"Nationally, and at Radford, students in the natural sciences report they feel isolated from their peers and disciplines," said Radford University Associate Professor of Biology and REALISE Project Manager Tara Phelps-Durr. "Some of this isolation is because, traditionally, first-year STEM courses are uninspiring with few hands-on activities. Faculty in the natural sciences at Radford University are already working to improve courses and incorporate more engaging activities. REALISE will allow faculty to expand existing efforts to improve curricula."
In preparing the HHMI proposal, Radford's Core Leadership Team, including Phelps-Durr, Rogers, Assistant Provost for Academic Programs Jeanne Mekolichick and Professor of Biology Jeremy Wojdak, found that faculty at Radford University want to improve pedagogy and support students but need adequate time and training to do so. They also learned that some students face non-academic obstacles to persistence and graduation.
As a result, the team created the REALISE program to break down these barriers and offer new and exciting ways for both faculty and students to engage in challenging and rewarding STEM learning opportunities.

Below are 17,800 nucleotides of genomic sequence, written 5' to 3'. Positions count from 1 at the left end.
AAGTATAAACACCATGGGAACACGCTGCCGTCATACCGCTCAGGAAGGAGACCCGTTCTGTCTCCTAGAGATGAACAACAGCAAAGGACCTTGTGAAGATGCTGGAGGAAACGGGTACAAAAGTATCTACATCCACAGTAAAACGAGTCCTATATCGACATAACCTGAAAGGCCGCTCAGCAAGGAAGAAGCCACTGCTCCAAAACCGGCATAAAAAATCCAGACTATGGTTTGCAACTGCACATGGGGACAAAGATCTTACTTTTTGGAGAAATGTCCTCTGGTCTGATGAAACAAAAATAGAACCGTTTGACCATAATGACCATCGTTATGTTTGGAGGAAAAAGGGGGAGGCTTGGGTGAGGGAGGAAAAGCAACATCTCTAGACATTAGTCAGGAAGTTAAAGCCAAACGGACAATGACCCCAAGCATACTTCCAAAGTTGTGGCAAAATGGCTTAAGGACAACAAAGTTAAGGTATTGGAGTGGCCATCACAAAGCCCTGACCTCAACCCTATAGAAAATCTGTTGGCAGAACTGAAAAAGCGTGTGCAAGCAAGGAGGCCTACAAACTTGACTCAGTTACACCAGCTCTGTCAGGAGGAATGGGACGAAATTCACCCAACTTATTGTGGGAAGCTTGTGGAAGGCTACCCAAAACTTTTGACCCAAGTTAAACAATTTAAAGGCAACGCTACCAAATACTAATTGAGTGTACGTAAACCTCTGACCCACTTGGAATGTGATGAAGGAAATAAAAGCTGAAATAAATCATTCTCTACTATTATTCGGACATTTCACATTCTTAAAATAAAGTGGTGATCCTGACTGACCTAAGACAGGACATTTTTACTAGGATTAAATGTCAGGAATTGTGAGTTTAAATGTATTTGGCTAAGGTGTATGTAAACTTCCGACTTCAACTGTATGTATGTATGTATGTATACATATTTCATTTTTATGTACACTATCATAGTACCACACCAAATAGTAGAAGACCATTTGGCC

"Because the main focus of REALISE is to foster a student-ready, welcoming and inclusive environment, the program will positively impact our entire academic culture by creating an environment where faculty and students believe that all can succeed, no matter their respective backgrounds," Phelps-Durr said.
MakerSpaces have become an integral part of the Radford University learning experience. There are several MakerSpaces on Radford's campus at which students and faculty work together to experiment, innovate and create solutions to real-world problems and invent fun and useful things. MakerSpaces immerse Radford University students in a variety of STEM-related projects, including 3D printing, electronics and multimedia, e-textiles and fabrics and programming and microcontrollers. Students and faculty from different academic disciplines are encouraged to work together to introduce new ways of thinking and unique methods to problem-solving.
REALISE will provide continued support for Radford University's Makers movement, including increased time for faculty to develop Making projects. Faculty not directly involved in these projects will benefit from development opportunities aimed at enhancing inclusive instruction and effective pedagogy.
Current and prospective students will greatly benefit from a peer role-modeling aspect of the program, as well as a welcoming, student-ready learning culture.
"Peer role-model programs are known to increase community amongst students," Phelps-Durr explained. "Such programs help students feel more connected to each other and their majors."
In addition, the REALISE project will involve data collection to identify institutional barriers of student success. Once identified, Radford University will work to permanently remove these barriers.
"The REALISE project will directly connect Radford University's existing student success efforts and diversity/equity initiatives to immerse our students in a scientific culture of inquiry, challenge, engagement and support," Rogers said.
HHMI will award Radford University the $1 million grant over five years. The first installment will commence September 2017.